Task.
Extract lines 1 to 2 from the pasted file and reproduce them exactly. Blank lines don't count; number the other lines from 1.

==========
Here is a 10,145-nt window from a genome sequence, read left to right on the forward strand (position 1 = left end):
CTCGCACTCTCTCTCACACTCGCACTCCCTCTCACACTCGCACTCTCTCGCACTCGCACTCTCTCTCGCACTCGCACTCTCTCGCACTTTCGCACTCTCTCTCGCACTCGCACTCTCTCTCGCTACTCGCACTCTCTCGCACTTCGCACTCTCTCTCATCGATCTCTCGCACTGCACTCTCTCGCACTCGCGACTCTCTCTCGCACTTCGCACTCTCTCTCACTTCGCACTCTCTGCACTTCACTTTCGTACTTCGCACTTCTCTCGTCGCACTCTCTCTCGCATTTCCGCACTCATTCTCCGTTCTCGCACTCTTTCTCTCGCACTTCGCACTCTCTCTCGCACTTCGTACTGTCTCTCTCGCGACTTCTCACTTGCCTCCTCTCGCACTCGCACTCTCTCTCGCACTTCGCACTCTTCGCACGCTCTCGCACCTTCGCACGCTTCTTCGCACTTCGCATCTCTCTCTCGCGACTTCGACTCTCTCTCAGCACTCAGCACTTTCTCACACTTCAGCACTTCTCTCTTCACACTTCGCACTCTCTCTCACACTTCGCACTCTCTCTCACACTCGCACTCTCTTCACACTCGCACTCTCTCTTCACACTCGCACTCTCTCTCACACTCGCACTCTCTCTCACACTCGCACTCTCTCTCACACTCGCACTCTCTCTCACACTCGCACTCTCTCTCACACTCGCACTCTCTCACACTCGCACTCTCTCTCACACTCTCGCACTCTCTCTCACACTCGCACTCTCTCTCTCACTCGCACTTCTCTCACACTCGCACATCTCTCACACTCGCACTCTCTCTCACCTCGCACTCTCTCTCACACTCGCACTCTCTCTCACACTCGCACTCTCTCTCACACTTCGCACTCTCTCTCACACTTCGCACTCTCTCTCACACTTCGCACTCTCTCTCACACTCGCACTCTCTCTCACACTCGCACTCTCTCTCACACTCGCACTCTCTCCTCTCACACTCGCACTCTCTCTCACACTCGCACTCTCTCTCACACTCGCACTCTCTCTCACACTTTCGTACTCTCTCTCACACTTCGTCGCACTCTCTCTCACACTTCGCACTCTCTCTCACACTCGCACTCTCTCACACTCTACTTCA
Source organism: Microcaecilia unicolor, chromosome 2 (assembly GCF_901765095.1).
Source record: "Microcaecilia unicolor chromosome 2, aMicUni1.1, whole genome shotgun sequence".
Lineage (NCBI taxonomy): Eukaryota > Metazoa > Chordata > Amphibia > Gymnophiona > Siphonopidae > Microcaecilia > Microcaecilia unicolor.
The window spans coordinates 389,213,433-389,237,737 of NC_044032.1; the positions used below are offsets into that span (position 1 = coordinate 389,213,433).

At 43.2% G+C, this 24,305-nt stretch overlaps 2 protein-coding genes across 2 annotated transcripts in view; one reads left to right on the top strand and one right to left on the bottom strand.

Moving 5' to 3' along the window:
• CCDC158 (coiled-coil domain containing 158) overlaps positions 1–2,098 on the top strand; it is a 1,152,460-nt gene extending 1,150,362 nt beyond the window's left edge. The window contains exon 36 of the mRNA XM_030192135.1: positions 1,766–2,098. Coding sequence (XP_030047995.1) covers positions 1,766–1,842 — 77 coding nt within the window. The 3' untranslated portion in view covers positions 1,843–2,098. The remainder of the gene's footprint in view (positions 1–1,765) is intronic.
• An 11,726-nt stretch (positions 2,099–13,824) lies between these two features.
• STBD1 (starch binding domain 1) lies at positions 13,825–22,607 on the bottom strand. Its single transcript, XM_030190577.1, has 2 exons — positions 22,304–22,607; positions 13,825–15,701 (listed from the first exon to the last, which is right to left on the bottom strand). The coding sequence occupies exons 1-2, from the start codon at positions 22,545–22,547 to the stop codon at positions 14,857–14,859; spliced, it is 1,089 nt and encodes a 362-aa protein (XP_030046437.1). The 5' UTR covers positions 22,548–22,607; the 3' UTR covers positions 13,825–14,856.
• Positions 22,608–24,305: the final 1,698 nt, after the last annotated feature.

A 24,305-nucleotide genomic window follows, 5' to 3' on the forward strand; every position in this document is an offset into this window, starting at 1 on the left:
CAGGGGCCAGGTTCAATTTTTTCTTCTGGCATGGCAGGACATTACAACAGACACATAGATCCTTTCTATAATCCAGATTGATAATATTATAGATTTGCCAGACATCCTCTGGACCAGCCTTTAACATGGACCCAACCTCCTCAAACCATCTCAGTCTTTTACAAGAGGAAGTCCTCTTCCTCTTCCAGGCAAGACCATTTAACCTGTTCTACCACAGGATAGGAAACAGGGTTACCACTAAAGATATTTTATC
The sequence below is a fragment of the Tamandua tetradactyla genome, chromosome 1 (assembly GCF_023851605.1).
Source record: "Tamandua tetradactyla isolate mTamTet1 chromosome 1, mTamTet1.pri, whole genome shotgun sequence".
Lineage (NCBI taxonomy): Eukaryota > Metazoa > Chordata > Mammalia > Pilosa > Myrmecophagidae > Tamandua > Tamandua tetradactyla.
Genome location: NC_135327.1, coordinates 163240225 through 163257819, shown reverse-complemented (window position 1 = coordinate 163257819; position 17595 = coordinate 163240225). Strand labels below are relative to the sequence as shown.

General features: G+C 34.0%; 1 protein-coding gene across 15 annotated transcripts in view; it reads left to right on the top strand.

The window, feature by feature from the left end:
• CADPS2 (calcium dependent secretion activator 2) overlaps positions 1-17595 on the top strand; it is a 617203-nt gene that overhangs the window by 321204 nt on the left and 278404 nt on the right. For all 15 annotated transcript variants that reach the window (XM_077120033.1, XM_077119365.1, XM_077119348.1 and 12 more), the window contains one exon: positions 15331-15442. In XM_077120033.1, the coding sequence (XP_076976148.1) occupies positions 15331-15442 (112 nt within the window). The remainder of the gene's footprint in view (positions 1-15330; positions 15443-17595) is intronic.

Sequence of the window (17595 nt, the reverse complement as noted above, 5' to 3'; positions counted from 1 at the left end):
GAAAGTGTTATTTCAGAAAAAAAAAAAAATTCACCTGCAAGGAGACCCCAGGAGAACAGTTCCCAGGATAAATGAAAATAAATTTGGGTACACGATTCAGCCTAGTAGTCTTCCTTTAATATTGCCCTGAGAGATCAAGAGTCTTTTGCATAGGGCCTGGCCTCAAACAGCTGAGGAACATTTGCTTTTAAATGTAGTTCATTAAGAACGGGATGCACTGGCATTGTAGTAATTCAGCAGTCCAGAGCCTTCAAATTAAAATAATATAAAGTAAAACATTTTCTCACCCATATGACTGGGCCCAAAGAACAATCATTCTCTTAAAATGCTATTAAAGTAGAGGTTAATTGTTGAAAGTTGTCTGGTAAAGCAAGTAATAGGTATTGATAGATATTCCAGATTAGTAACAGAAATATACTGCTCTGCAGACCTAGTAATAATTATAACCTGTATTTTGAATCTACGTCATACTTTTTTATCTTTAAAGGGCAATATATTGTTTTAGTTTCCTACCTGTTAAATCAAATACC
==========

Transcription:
Here is a 10,145-nt window from a genome sequence, read left to right on the forward strand (position 1 = left end):
CTCGCACTCTCTCTCACACTCGCACTCCCTCTCACACTCGCACTCTCTCGCACTCGCACTCTCTCTCGCACTCGCACTCTCTCGCACTTTCGCACTCTCTCTCGCACTCGCACTCTCTCTCGCTACTCGCACTCTCTCGCACTTCGCACTCTCTCTCATCGATCTCTCGCACTGCACTCTCTCGCACTCGCGACTCTCTCTCGCACTTCGCACTCTCTCTCACTTCGCACTCTCTGCACTTCACTTTCGTACTTCGCACTTCTCTCGTCGCACTCTCTCTCGCATTTCCGCACTCATTCTCCGTTCTCGCACTCTTTCTCTCGCACTTCGCACTCTCTCTCGCACTTCGTACTGTCTCTCTCGCGACTTCTCACTTGCCTCCTCTCGCACTCGCACTCTCTCTCGCACTTCGCACTCTTCGCACGCTCTCGCACCTTCGCACGCTTCTTCGCACTTCGCATCTCTCTCTCGCGACTTCGACTCTCTCTCAGCACTCAGCACTTTCTCACACTTCAGCACTTCTCTCTTCACACTTCGCACTCTCTCTCACACTTCGCACTCTCTCTCACACTCGCACTCTCTTCACACTCGCACTCTCTCTTCACACTCGCACTCTCTCTCACACTCGCACTCTCTCTCACACTCGCACTCTCTCTCACACTCGCACTCTCTCTCACACTCGCACTCTCTCTCACACTCGCACTCTCTCACACTCGCACTCTCTCTCACACTCTCGCACTCTCTCTCACACTCGCACTCTCTCTCTCACTCGCACTTCTCTCACACTCGCACATCTCTCACACTCGCACTCTCTCTCACCTCGCACTCTCTCTCACACTCGCACTCTCTCTCACACTCGCACTCTCTCTCACACTTCGCACTCTCTCTCACACTTCGCACTCTCTCTCACACTTCGCACTCTCTCTCACACTCGCACTCTCTCTCACACTCGCACTCTCTCTCACACTCGCACTCTCTCCTCTCACACTCGCACTCTCTCTCACACTCGCACTCTCTCTCACACTCGCACTCTCTCTCACACTTTCGTACTCTCTCTCACACTTCGTCGCACTCTCTCTCACACTTCGCACTCTCTCTCACACTCGCACTCTCTCACACTCTACTTCA